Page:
Connectivity in border areas has been severely compromised with the BRO failing to meet the deadlines that have been set in about 73 strategic road projects close to the Sino-Indian border. The construction of these roads was sanctioned by a cabinet committee almost a decade ago – in 2006. In fact, in the Ladakh region alone, only 2 of the 14 roads slated to be built along the Chinese border have been constructed. The MoD had assigned the construction of over 3,500 kilometers of road along the Indo-Chinese border to the BRO and the deadline for the construction was 2012. By 2014 end, only about 500 kilometers of these have been constructed.
The importance of constructing these roads cannot be stressed enough. Apart from facilitating infrastructural development and connectivity for the civilian population in these regions, the border roads are a defence requirement as well. The ground troops in these areas take days to cover a distance of 300 – 400 kilometers due to the lack of roads and due to lack of maintenance of roads in difficult terrains. It is also important to remember that weather conditions in the Himalayan regions serviced by the BRO are extremely difficult. Waterfalls, landslides, storms, rain, hail, and even snow are regular features – these make the need for regular repairs imperative.
Serving Two Masters
On December 31, 2014, India’s Defence Minister, Manohar Parrikar announced that the Border Roads Organisation would be brought under the Ministry of Defence. Funds for the working of the organisation which were previously sourced from the Ministry of Transport and Highways will now come from the MoD.
The organisation’s underperformance essentially stems from the fact that while the Ministry of Transport was providing for the BRO’s workings, the tasks assigned to the organisation came from the MoD. A mismatch in estimates was inevitable. Last December Parrikar announced, “BRO will be brought fully under the Defence Ministry. There was lot of confusion because it was under two masters”.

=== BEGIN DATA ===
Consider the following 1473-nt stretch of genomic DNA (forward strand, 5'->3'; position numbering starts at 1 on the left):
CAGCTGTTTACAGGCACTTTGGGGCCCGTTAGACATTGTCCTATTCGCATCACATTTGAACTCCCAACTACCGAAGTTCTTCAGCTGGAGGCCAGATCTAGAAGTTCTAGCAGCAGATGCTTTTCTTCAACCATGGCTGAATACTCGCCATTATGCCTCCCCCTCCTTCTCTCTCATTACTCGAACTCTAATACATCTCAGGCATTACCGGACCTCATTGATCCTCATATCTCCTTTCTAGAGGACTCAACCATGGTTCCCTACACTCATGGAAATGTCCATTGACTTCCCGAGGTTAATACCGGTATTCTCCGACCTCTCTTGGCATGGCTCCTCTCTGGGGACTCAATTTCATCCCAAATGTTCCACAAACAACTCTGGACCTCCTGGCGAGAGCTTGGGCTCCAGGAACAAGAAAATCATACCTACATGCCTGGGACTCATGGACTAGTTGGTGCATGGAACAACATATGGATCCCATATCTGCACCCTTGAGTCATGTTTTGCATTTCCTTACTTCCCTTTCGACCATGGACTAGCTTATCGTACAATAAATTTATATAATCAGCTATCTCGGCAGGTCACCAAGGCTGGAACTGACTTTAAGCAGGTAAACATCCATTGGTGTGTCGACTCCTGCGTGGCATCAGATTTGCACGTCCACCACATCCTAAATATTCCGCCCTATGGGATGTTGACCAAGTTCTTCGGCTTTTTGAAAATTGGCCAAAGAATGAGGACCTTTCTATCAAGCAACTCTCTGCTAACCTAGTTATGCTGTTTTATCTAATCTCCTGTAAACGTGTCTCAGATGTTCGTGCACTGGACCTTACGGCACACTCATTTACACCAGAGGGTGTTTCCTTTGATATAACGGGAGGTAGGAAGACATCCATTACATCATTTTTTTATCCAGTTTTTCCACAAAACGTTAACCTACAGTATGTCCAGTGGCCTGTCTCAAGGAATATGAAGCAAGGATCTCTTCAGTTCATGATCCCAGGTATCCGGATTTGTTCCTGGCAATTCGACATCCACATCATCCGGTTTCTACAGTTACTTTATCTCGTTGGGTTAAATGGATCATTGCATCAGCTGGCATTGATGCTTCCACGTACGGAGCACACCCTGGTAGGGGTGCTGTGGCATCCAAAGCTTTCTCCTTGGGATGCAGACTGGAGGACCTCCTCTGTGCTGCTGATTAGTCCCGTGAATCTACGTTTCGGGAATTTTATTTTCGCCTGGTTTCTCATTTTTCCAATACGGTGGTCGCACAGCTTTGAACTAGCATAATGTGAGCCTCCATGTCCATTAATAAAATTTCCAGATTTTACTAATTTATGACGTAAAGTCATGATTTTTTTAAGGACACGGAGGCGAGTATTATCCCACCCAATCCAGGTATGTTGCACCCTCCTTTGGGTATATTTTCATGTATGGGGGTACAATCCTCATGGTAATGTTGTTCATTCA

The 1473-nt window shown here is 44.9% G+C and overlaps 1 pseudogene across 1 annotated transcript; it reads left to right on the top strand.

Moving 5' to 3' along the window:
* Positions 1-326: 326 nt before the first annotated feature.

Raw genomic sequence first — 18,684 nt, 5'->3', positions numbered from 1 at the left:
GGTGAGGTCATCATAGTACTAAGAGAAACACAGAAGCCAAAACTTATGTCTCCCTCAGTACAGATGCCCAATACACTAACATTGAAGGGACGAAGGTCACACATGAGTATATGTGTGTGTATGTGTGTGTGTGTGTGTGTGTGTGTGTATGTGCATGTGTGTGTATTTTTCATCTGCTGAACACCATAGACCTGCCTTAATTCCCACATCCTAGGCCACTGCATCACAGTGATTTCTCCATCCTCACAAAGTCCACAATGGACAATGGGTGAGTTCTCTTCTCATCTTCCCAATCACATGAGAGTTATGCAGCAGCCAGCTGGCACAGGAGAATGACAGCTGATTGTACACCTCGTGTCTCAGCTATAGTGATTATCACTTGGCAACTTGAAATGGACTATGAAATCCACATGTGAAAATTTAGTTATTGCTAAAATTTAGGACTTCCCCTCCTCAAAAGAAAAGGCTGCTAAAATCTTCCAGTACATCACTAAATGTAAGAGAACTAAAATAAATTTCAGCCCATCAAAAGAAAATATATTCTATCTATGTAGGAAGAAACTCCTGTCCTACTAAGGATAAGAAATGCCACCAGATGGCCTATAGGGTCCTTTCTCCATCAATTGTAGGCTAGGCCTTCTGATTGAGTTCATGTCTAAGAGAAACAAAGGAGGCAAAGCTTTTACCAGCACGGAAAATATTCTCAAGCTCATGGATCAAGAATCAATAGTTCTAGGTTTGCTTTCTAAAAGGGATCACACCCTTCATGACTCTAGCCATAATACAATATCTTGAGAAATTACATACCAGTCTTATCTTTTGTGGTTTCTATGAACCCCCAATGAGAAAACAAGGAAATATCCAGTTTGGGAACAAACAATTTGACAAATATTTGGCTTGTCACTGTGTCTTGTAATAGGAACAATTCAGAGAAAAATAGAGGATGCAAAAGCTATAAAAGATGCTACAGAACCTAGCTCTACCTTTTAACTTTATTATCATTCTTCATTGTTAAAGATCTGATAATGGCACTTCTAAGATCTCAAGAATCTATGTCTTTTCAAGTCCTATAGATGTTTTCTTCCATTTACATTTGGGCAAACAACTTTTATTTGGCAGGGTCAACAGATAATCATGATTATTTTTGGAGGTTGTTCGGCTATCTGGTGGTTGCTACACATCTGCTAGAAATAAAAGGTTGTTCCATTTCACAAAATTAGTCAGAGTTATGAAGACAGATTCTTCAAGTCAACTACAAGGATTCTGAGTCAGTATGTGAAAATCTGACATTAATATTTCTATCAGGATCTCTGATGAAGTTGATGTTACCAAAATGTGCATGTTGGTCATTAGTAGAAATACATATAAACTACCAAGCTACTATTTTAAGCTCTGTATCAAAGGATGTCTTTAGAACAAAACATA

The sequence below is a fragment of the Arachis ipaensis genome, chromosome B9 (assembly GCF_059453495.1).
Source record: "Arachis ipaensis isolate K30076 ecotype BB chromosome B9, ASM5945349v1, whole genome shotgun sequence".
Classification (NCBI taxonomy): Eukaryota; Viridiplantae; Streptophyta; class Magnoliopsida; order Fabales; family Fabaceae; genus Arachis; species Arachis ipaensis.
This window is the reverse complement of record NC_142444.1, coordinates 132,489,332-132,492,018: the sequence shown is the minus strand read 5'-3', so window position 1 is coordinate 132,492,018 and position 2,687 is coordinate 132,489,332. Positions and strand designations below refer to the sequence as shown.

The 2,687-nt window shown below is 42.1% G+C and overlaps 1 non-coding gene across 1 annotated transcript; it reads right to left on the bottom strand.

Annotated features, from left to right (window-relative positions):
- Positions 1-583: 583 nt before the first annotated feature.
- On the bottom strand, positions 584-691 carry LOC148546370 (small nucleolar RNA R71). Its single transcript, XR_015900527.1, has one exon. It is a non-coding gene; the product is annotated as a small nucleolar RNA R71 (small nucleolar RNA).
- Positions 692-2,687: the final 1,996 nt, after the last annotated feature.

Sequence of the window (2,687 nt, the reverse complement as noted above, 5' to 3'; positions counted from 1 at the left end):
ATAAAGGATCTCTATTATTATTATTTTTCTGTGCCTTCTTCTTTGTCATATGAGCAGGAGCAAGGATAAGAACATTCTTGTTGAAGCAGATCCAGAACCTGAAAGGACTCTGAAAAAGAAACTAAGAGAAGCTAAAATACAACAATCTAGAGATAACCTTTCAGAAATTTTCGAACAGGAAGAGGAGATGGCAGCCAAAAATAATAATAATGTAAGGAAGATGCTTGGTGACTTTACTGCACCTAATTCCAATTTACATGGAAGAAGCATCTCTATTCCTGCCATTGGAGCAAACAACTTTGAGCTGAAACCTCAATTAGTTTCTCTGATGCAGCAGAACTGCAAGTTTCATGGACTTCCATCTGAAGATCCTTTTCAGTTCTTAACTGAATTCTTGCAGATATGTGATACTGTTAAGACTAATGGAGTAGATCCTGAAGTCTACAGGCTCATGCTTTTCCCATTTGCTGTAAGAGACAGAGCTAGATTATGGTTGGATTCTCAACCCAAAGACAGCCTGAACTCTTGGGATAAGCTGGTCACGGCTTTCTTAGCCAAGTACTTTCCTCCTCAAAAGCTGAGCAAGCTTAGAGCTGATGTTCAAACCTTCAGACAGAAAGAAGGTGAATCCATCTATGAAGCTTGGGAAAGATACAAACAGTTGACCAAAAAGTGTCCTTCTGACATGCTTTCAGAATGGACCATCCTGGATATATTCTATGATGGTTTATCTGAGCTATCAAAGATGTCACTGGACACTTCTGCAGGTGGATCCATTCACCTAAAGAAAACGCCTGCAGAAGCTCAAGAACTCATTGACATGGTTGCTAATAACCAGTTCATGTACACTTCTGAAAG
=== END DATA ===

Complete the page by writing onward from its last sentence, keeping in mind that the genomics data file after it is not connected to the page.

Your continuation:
Also in an effort to ease the burden on the BRO, the Defence Minister has announced that between 6000 & 7000 kilometres of non-sensitive roads in the border areas of India will be handed over to the National Highways Authority of India for maintenance and operations.
Give More to Get More
The Border Roads Organisation has put in much for the development of the nation and it may be quite candidly stated that many of our border nations owe their inclusion into mainstream India to its workings. The BRO’s contributions, however, remain largely unacknowledged. Despite employing lakhs of labourers each year across the country (mostly casual), the BRO is neither known quite widely nor allocated adequate funds. The organisation is seldom appreciated for weathering the terrible and extreme climates, for being among the first to step in and rebuild after natural disasters both small and big.
With the Ministry of Defence initiating a series of changes in the organization, with the import of new Swedish technology, the BRO is now best poised to grow into a pillar of strength and support in nation building activities. Question remains – are we ready to give these unsung heroes the boost they so deserve?